T Nation

Extreme pain in my heel

I started HIIT this morning, 2x400 meters. This afternoon I developed the most God-awful pain in my heel - right where the achilles tendon ties in. That’s the only place it hurts.

My calves feel fine, no other soreness in my legs, nor on the bottoms of my feet.

Any ideas as to what might be causing this pain?

Thanks

Is this the first time in a while you’ve done any HIIT?

Usually when I go for a long while and start back I end up with soreness or popping in knees, feet, or hips after my first session. I usually just lay off for a week or so before going at it again and typically don’t experience any of these pains afterward.

This happened to me about 6 months ago while I was sprinting - the next day I had the same pain as I have now.

I could understand the pain if I was real heavy footed, but I run on the balls of my feet, I try like hell to stay as light as I can, then this happens.

Could I be in danger of detaching the achilles tendon?

Google “plantar fasciitis”.

Thanks for the info tme, but the pain is on the posterior heel - right where the achilles tendon inserts.

Hmm, my first guess would’ve been a bone spur, but I’ll have to admit that I don’t know definitively what is ailing you.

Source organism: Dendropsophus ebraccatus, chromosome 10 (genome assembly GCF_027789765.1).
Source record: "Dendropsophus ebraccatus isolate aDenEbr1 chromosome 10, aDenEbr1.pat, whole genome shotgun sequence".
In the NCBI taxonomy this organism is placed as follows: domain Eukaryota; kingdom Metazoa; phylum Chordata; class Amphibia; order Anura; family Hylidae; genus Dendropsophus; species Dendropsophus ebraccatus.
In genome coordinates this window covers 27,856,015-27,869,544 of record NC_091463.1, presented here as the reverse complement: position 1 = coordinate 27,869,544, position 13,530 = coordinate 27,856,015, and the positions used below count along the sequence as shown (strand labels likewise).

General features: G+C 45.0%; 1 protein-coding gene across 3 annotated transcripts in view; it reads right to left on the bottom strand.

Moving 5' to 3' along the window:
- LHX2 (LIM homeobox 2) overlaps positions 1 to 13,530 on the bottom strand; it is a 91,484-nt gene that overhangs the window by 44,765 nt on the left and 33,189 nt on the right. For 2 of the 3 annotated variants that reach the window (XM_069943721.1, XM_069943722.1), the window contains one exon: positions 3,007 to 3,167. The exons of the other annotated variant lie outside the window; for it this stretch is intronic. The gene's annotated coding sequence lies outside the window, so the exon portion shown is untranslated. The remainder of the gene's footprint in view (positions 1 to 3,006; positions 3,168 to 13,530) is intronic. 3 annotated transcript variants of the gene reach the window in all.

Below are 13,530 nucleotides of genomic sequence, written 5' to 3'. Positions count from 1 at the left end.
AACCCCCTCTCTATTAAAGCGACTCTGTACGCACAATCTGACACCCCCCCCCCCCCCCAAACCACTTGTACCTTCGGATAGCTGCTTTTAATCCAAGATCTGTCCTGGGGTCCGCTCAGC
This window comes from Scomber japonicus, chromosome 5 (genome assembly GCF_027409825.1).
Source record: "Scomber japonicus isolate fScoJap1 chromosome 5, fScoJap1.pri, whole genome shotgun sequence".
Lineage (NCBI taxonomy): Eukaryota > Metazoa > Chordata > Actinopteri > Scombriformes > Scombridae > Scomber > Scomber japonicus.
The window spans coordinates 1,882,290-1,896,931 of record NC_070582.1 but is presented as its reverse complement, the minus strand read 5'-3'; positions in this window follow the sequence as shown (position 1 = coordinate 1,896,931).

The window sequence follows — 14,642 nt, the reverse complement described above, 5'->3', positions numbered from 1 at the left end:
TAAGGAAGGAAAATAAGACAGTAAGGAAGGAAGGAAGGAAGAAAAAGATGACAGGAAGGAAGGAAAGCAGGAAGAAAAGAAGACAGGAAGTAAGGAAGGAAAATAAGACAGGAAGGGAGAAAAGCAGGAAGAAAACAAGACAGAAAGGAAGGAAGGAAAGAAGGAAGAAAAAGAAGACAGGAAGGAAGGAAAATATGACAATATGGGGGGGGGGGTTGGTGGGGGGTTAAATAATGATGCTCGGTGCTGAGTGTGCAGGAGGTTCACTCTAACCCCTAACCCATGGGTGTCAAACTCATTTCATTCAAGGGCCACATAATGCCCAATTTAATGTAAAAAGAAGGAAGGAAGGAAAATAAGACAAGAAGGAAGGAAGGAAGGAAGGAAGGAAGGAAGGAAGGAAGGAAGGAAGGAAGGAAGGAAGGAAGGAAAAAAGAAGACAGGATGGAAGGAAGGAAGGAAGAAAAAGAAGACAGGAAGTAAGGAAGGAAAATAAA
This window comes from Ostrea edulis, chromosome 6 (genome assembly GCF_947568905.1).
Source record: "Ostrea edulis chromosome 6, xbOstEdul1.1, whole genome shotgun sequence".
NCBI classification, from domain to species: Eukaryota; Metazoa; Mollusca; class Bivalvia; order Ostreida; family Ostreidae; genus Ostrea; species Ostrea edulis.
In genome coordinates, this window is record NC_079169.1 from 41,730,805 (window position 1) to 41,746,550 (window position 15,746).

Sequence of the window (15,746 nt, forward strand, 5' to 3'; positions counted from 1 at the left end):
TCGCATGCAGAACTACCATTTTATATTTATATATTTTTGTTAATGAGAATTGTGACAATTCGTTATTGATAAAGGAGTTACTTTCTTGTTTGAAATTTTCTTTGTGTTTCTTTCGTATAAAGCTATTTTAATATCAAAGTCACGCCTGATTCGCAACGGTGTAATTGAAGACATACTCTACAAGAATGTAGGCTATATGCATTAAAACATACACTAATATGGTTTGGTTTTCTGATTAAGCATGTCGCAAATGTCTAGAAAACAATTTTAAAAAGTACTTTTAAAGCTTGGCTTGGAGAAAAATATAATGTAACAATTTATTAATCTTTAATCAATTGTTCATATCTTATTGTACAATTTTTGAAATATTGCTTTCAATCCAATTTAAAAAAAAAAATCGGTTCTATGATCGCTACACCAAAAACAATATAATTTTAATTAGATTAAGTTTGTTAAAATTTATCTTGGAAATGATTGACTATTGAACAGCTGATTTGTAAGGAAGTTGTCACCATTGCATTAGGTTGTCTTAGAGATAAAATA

Anyways, below is a link to a page with descriptions of common achilles tendon problems and how to treat them. Hopefully it will be of some help.

Sounds like it could possibly be when your heel strikes the ground that you really are hitting the heel and your shoes are not absorbing the impact forces. Might be be time to try new sneaks. my thoughts.

I don’t know how to cure what ails ya, but I do know that you should not be running on the balls of your feet. The balls should come in contact with the ground first, then your heels should hit the ground and pop right off. Are your heels coming in contact with the ground. I don’t always have valuable input in this forum, but I do know a lot about sprinting, I had a great coach in high school and I watched a lot of slow mo videos of olympic sprinters, the all breifly touch their heels to the ground. If you do not, you are putting excessive strain on your achillies.